Chartis Top Reads

Midterm Elections Could Shake up Healthcare-Related Legislation and Policy

Week of October 30 - November 5, 2022
5 minutes
The Buzz This Week

The 2022 midterm elections are expected to be some of the most impactful yet. The outcome remains unclear for the U.S. Senate, but Republicans are favored to win the U.S. House of Representatives. With a split government likely at the federal level, state elections will be even more pivotal. 88 state legislative chambers and 36 governorships are on the ballot.

Currently, there are 41 states where one party controls the House, Senate, and governorship (25 controlled by Republicans, 16 by Democrats). With redistricting and current election projections, there are at least 10 states in which one party could take total control—offset by another 8 states where the election could go from full party control to a split. Among the states, Nevada, Maine, Oregon, Michigan, and Pennsylvania sit on the most uncertain terms, with either party able to take full control or land with a divided government. Alaska, Wisconsin, and North Carolina are likely to end with Republican majorities, while Democratic control in New Mexico and Colorado could possibly break. Vermont is likely to turn fully blue, and Arizona, New Hampshire, and Kansas may see a break in Republican control.

In many key races, marginal differences in voter turnout may swing outcomes. This year, considerable attention is focused on the degree to which abortion and reproductive health will drive voters to the polls. 57% of Republicans and 52% of Democrats report feeling more motivated to vote compared to previous elections, and following the Dobbs decision, female voters of reproductive age (especially in states where abortion is currently illegal) are expected to turn out in higher numbers. In addition to electing new officials, several states have constitutional amendments on the ballots—including 3 that would aim to protect abortion access (California, Michigan, and Vermont) and 2 that would secure restrictions (Kentucky and Montana).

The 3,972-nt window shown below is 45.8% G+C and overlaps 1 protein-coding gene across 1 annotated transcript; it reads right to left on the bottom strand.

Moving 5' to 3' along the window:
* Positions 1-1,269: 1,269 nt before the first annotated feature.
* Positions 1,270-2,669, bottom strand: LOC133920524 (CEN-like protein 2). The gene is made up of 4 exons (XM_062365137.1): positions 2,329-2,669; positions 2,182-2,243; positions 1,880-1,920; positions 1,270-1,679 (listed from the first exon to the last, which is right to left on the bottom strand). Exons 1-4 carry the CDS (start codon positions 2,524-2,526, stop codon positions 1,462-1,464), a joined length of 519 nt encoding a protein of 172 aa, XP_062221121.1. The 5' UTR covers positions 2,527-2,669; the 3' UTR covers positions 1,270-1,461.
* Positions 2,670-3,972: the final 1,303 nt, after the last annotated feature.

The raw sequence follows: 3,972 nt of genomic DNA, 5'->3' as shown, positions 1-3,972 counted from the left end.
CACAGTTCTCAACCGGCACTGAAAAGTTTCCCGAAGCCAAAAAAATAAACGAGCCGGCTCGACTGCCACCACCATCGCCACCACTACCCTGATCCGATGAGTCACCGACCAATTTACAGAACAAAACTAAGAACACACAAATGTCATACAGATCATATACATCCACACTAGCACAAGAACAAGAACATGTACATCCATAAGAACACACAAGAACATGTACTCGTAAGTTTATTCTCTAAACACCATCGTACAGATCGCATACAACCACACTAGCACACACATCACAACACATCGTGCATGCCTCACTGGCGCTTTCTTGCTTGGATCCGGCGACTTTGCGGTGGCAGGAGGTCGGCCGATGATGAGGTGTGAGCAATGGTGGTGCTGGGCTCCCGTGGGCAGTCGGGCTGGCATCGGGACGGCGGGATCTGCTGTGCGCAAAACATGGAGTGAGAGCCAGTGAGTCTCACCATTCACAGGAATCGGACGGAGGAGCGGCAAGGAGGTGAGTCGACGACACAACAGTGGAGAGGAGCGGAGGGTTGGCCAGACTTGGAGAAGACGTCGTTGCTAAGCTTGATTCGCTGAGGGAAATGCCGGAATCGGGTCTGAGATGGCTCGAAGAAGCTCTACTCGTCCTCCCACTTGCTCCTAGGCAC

Several other healthcare-related issues may help shape this election:

  • Oregon has a Right to Healthcare Amendment on the ballot, which would ensure residents have access to “cost-effective, clinically appropriate, and affordable health care as a fundamental right.”
  • Medicaid is getting some targeted attention, including in South Dakota, which has a Medicaid expansion constitutional amendment on the ballot. It states that expansion coverage should begin July 1, 2023, and would prohibit additional restrictions on enrollment eligibility. Elsewhere, 10 of the 12 states that have not adopted Medicaid expansion have gubernatorial elections this November.
  • Meanwhile, both sides of the aisle are concerned about inflation and prescription drug prices, as well as general healthcare affordability. Nearly half of voters rate a candidate’s plan to address the cost of healthcare services as “very important.” And 64% of senior voters say they are more likely to support candidates who support the Inflation Reduction Act (IRA), which aims to regulate drug prices and cap out-of-pocket spending for prescription drugs at $2,000.